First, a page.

Presented for your reading pleasure, some new fiction from Joe Giordano.
by Joseph Giordano
We talked late into the night under a quiet moon parked atop a lovers’ lane knoll. Ashley was visiting a cousin in Brooklyn. She smiled shyly and told me that her mother warned her about New York wolves like me. So we just talked, and her southern lilt wrapped around my heart. I wrote to her when she returned to Atlanta. Paper letters. Imagine that. When her sister called to say Ashley died in a car accident, I didn’t leave my apartment for two days.
I drove upstate to farm country. The sky was filled with blue-gray clouds tumbling over pine green hillsides studded with trees. The fields were daubed with yellow-yoked, white daisies, violet and orange wildflowers. Down the valley a white domed, red silo sat aside a nineteenth century farmhouse. I stopped my blue GTO near a natural pond. I stepped from the car, strapped on my backpack, and a beaver slapped his tail on the water. It was hot, and the humidity stuck to glass. The air smelled heavy. I started down a dirt path, and my boots crushed stones as I walked. A flock of black-headed geese honked down at me. I’d walked a bit when a gangly, shaggy, brown dog stepped gingerly from the woods. The dog had no tags. He trotted behind, and then grazed my leg as he went past. A stream meandered on my right, and I heard the gurgling of water rolling over rocks. The dog found a muddy hole, and ground himself into the dampness until he was coated black. He looked at me like, don’t knock it if you haven’t tried it. I was breaking a sweat, but I passed on his silent offer. I continued to walk. He lifted his head, seemed a bit torn, and then popped out of his hole looking like a tar baby and loped behind me. The dog had a head outsized for his body. There were tufts of brown fur over his yellow-brown eyes that gave his muzzle a terrier look.
I said, “You have a name, boy?” He stopped and his head hung. “Never mind. You look Scottish to me. How about I call you Wallace, for William Wallace? Great hero. Okay Wallace?” The dog’s mouth widened into a smile. “Good boy. Let’s go.”
My dog, Max, died when I was twelve. My father put him to sleep, and I barricaded myself inside my bedroom. I suppose that was me. Retreat and lick my wounds. I shook my head.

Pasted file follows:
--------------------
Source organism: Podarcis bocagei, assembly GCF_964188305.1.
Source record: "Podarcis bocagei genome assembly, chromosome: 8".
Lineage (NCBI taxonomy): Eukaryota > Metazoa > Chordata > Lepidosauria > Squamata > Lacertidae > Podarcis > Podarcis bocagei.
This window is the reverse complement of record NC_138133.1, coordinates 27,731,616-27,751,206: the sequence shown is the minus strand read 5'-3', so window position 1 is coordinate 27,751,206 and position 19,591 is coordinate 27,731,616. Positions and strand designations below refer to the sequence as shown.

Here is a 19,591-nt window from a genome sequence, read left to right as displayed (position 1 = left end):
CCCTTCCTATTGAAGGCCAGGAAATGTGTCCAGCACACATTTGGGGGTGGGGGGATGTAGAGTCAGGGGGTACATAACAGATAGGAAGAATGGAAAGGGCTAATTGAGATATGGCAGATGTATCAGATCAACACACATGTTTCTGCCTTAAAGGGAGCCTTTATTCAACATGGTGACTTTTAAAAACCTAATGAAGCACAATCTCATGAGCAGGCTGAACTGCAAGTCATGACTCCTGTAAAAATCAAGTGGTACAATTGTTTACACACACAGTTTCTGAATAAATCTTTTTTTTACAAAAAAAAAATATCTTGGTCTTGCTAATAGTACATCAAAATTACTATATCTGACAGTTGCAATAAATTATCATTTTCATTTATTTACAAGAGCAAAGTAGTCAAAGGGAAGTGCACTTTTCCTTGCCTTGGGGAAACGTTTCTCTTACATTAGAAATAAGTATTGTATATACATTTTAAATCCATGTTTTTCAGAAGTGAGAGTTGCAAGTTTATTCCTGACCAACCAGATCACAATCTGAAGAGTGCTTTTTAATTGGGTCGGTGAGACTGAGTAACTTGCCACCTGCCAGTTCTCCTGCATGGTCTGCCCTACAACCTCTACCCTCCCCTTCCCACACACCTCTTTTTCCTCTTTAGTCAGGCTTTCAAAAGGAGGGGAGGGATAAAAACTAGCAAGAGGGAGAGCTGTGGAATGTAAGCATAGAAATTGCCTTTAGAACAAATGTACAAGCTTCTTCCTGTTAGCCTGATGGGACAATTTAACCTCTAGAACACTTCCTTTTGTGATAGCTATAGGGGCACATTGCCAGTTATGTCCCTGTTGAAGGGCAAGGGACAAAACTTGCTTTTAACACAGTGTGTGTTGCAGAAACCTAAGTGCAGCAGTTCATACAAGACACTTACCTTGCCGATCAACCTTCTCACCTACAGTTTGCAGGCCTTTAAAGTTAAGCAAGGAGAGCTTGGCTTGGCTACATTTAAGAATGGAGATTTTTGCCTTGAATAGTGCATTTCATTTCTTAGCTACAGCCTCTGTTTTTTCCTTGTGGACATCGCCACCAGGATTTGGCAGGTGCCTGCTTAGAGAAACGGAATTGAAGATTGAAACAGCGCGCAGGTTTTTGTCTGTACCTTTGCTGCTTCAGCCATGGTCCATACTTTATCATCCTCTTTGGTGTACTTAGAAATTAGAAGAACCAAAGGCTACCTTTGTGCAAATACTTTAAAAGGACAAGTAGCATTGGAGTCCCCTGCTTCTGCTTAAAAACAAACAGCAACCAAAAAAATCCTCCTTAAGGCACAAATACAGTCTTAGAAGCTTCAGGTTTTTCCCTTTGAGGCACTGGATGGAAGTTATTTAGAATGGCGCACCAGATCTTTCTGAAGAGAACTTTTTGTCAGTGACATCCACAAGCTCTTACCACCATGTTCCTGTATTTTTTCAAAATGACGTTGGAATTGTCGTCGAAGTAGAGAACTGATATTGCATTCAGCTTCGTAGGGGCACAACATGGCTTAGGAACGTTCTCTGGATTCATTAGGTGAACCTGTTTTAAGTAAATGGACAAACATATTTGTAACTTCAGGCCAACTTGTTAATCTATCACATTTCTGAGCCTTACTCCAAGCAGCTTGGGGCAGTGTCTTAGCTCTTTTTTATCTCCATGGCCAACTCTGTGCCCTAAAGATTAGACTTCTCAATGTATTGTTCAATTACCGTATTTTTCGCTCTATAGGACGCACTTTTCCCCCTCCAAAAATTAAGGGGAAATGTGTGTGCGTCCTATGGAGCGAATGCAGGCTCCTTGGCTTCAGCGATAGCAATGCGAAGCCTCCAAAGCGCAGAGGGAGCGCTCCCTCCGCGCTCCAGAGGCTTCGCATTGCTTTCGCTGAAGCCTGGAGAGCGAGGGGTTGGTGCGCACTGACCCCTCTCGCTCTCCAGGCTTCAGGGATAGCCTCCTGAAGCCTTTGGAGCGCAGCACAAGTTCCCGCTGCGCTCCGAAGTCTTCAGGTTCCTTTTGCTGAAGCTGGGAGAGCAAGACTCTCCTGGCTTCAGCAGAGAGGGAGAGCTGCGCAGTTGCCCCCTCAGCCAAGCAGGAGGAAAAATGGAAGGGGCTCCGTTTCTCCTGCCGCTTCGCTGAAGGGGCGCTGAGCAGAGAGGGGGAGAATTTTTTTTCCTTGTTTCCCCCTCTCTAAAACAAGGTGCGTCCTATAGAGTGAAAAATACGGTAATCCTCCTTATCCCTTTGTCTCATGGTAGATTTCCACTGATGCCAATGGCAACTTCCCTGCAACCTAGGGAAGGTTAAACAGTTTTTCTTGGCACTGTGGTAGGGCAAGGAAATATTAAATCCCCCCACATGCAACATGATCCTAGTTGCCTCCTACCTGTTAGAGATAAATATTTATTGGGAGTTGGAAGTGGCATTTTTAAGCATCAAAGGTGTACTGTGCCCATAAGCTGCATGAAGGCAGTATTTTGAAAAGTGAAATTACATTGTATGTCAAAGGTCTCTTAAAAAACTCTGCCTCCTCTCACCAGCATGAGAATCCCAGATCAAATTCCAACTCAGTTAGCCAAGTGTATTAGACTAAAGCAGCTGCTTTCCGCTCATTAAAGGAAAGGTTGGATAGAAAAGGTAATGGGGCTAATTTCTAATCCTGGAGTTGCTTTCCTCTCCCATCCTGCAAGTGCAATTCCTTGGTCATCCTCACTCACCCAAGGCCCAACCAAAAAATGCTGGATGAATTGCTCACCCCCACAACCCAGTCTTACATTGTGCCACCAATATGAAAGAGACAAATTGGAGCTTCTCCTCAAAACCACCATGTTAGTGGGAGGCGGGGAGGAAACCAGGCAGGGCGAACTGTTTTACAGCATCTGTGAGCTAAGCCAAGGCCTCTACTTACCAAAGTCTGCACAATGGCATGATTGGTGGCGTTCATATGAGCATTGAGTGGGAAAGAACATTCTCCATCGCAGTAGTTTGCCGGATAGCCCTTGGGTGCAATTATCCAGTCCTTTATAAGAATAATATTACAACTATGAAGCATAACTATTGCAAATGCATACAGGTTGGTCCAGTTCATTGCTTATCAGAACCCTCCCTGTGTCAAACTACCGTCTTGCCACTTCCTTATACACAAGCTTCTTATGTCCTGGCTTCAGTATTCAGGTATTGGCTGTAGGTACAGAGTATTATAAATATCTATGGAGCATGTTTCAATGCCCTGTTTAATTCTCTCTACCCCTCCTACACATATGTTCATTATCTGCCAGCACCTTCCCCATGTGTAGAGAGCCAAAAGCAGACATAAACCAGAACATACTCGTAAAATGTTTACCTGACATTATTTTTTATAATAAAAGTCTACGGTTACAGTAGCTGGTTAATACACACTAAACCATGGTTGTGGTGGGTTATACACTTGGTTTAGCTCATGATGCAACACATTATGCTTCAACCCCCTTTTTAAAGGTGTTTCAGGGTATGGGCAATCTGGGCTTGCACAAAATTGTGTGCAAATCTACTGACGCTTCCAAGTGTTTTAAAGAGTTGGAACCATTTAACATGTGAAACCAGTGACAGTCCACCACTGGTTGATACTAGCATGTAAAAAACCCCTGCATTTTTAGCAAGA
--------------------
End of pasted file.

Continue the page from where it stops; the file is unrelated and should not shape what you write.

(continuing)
I told Wallace about Ashley and how it’s really special when you meet someone, and emotions just click. But when she’s gone, there’s an emptiness of what could have been. Wallace was a good listener. I wiped a tear, and Wallace’s eyes softened. I strategized how I could get that gooey filth off him, so I could take him back home with me. We came along to the farm with the red silo. A large “Private Property, No Trespassing” notice had a smaller sign hung underneath: “Beware of Owner” with the picture of a hand holding a revolver. I’d gone about twenty yards before I realized Wallace stopped trailing behind. I turned to see that he was pacing along the curve in the road with his head hung low. I called out to him, but he didn’t come. So I walked back. I had some raw carrots in my pack and gave Wallace a handful. I scratched behind his ears, and his happy face returned. I said, “C’mon,” and he tagged along. About fifty yards later, he disappeared into the brush. Must have spotted a stray rabbit, I thought. Five minutes later he popped back onto the road with a silvery-laced chicken in his mouth. The bird looked like a limp rag, alive, and as wide-eyed as a chicken gets.
I said, “No, Wallace. Drop it.”
Wallace sat on his haunches and released the chicken at his paws. The bird squatted like it had taken cover in an air raid.
I said, “C’mon, Wallace. Leave it,” and gestured he should come to me.
A man emerged from the thorny bush. He wore a tattered, green, CAT baseball cap, and stubble of black beard. He carried a double-barreled shotgun.
Wallace rose and squared himself to the man. He let out a low rumble of a growl.
The man shouldered the weapon and fired both barrels.
Wallace’s head disappeared in a blur of red. The dog’s body flopped into the air, danced on its hind legs for a moment, hit the ground, twitched and was still.
My hands went to my head, and my mouth opened.
The man cracked the shotgun, and two spent shells ejected. He blew away gun smoke, reloaded and snapped the breach locked.
I said, “You killed my dog.”
He bent and picked up the spent casings.
“Why did you kill my dog?”
He didn’t look at me. “Can’t have dogs stealing chickens.”
He turned on his heel and slid into the bush.
I walked up to Wallace’s body. Headless, he was skin and bones. I caught a sob in my throat. The images of his death throes were imprinted on my brain. My forehead had a slippery coat of sweat that smelled of stress. I looked over the scene of the crime. The chicken had been hit with pellets and was dead. Next to Wallace’s body was a jagged rock splattered with his blood. I picked it up. It had heft. My face and neck got hot. I gripped the rock tightly with a sweated palm, turned and strode into the brier.
Joe Giordano was born in Brooklyn. He and his wife, Jane, lived in Greece, Brazil, Belgium and Netherlands. They now live in Texas with their little Shih Tzu, Sophia.
Joe’s stories appeared in Alliterati Magazine, Ascent Aspirations Magazine, Bartleby Snopes, Black Fox Literary Magazine, Black Heart Magazine, Blue Lake Review, Bong is Bard, Crack the Spine, Forge, Infective Ink, Johnny America, Marco Polo Arts Magazine, Milk Sugar, The Newer York. Orion Headless, River Lit Magazine, River Poets Journal, The Shine Journal, The Stone Hobo, The Summerset Review, The Waterhouse Review, Writers Abroad, and The Zodiac Review.